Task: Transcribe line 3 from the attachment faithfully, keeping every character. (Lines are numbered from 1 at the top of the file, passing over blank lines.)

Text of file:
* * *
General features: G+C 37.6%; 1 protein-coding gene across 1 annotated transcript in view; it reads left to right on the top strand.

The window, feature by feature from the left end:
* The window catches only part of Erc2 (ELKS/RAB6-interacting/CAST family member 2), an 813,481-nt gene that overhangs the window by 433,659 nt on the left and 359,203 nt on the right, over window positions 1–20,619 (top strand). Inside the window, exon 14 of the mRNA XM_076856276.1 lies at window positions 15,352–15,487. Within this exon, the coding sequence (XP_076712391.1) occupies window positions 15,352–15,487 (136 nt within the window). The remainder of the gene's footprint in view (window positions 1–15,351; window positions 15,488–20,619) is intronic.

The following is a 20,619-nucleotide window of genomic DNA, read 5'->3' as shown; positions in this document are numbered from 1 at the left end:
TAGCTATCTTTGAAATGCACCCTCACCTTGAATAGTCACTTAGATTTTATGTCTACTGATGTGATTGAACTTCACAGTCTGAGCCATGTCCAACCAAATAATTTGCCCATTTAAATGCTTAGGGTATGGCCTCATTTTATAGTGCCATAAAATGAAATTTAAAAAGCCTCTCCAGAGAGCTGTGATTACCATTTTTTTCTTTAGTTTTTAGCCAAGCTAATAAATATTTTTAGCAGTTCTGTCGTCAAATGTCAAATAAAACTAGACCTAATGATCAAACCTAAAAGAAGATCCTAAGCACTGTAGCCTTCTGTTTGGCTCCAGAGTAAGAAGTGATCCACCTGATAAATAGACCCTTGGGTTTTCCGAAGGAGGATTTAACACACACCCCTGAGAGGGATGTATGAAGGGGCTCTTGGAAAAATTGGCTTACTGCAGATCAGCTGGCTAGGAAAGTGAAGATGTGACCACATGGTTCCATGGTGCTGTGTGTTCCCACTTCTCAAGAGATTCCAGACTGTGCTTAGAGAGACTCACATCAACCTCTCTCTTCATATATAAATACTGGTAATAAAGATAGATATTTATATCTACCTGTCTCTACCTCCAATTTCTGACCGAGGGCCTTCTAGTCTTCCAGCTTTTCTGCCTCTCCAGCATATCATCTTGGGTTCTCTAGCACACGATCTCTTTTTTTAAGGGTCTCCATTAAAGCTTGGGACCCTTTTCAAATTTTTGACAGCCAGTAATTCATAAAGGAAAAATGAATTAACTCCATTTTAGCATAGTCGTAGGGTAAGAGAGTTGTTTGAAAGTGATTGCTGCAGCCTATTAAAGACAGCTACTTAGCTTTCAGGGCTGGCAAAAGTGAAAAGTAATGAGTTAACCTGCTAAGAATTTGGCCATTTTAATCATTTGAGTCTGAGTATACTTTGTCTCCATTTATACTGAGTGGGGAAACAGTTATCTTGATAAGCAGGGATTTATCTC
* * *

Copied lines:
* The window catches only part of Erc2 (ELKS/RAB6-interacting/CAST family member 2), an 813,481-nt gene that overhangs the window by 433,659 nt on the left and 359,203 nt on the right, over window positions 1–20,619 (top strand). Inside the window, exon 14 of the mRNA XM_076856276.1 lies at window positions 15,352–15,487. Within this exon, the coding sequence (XP_076712391.1) occupies window positions 15,352–15,487 (136 nt within the window). The remainder of the gene's footprint in view (window positions 1–15,351; window positions 15,488–20,619) is intronic.